Chrome Casting its Hat into the Ring


Google announced today its latest foray into the world of tablet devices with their new Nexus 7.  After the horribly botched launch of the original Nexus, we have to hope this one goes better. On paper it’s a great spec, hopefully setting the feature bar higher and price lower for the other guys we really buy our tablets from… by which I mean Apple. I really don’t care that much, as long as I can play Stupid Zombies and watch movies perfectly on my iPad Mini. What I was a little miffed by is their announcement of the Chrome Cast widget.  This looks like a fat USB drive and plugs right into the HDMI port of any TV. It then allows you to stream almost any content from pretty much any device over the local WiFi network for just $35, it’s a stroke of Genius.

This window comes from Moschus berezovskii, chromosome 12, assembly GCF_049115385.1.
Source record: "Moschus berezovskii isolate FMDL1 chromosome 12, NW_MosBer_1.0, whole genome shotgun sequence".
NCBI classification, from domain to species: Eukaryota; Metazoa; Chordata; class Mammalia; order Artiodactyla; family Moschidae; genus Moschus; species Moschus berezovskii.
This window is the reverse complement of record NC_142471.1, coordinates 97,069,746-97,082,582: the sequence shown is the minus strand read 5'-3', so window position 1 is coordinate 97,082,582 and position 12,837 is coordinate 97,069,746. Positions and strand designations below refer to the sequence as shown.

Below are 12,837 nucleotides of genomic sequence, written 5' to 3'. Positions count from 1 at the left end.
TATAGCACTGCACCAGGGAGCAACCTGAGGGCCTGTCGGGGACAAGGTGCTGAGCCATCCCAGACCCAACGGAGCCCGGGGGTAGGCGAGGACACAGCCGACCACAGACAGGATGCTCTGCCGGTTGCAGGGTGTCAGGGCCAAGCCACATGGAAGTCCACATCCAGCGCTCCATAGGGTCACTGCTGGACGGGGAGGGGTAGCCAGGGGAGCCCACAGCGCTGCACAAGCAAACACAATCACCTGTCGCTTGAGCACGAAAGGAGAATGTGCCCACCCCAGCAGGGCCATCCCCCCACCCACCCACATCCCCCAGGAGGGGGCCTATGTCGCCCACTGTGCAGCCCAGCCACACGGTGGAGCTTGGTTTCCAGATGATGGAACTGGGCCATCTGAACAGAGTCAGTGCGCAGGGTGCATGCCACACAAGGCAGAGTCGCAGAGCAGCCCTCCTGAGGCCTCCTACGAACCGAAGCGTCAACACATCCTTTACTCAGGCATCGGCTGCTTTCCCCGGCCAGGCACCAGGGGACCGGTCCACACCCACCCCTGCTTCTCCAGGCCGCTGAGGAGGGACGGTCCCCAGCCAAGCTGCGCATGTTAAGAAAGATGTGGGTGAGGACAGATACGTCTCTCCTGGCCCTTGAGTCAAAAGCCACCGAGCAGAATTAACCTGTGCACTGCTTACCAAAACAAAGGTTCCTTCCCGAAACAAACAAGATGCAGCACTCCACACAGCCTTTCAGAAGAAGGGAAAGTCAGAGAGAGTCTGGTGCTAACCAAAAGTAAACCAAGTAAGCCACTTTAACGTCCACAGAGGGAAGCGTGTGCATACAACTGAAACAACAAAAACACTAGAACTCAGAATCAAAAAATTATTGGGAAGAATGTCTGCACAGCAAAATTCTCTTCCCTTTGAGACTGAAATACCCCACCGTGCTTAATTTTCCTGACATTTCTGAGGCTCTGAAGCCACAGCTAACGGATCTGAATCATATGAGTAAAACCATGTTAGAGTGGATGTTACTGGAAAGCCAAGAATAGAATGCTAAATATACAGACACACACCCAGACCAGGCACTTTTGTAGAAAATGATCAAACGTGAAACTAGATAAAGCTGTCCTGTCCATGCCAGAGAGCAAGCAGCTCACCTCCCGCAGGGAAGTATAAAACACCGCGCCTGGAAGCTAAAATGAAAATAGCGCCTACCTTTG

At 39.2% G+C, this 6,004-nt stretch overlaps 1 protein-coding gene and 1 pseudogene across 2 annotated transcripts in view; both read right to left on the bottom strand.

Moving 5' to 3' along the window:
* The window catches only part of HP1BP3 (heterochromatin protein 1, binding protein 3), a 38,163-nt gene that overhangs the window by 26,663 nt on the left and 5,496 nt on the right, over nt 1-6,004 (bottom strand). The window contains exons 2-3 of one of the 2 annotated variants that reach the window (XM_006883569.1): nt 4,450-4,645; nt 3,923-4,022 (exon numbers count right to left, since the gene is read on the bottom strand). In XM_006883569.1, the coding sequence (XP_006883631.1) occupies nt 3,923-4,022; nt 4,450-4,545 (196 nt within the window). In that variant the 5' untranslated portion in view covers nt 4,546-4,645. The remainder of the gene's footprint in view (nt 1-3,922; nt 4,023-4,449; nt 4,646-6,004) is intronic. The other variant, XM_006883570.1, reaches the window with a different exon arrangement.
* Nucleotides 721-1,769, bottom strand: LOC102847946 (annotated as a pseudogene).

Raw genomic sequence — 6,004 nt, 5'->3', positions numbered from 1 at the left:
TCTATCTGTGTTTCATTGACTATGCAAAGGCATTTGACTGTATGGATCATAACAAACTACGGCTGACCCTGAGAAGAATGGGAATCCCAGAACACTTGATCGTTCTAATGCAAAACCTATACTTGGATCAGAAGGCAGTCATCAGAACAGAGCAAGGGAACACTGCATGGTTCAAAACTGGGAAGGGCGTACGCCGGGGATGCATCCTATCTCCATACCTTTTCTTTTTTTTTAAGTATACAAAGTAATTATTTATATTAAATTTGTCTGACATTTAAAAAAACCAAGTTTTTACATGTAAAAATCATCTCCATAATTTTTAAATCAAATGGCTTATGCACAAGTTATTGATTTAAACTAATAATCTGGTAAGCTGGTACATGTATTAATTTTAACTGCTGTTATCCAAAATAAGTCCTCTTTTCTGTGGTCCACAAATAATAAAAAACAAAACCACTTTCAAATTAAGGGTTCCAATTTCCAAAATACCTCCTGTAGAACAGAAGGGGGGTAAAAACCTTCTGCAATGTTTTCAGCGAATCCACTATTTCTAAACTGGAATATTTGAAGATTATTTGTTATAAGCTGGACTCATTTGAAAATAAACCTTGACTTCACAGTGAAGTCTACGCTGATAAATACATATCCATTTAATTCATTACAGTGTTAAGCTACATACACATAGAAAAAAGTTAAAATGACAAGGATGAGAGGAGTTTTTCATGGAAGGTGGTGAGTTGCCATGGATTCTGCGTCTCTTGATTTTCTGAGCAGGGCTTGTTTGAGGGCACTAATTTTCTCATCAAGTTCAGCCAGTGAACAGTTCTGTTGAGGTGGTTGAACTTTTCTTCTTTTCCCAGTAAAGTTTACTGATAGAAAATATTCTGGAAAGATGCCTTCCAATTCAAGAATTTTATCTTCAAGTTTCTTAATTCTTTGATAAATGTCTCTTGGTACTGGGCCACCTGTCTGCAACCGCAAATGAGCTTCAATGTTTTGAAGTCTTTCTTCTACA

My miffed-ness springs from my love affair with the classy, elegant Apple TV; which just got nailed by Google’s cute, trashy, and cheap friend. I have three of the little critters plugged into the HDMI on all my TVs and with them I can stream from iTunes, HuLu Plus, YouTube, HBOGO, and a multitude of other content sources… just like the new kid on the block. Hopefully this too will inspire Apple to get innovating again. It’s certainly another win in the eternal battle against merciless, and excessive, TV advertising. As you may recall… I’m physically allergic to most all advertising (ironic, given that it puts food on my table). The growth of alternate content providers like HuLu and Crackle; which deliver top-notch content with minimal (if any) advertising in the way is encouraging. The other night I was watching Comedians in Cars Getting Coffee, which is an excellent vanity project by Jerry Seinfeld distributed on Crackle. Apart from some of the minor resolution issues, which occasionally pop up even in a Fios world, it was a pretty seamless experience. By no means as seamless as the iTunes experience, (which is quite superb) but pretty darned good.  On that topic, the next thing we need is WiFi devices that drop off the network if they aren’t being used. Even with colossal bandwidth, by the time you tack on 4 iPads, 3 Apple TVs, a smart TV, an Xbox and four cell phones (the normal in my house), we are back to late 1990’s bandwidth. At any one time, most of those devices are not doing anything much… so why are they taking up any bandwidth? OK, let me get off my soapbox now and make arrangements to attend the Apple TV funeral… no flowers by request.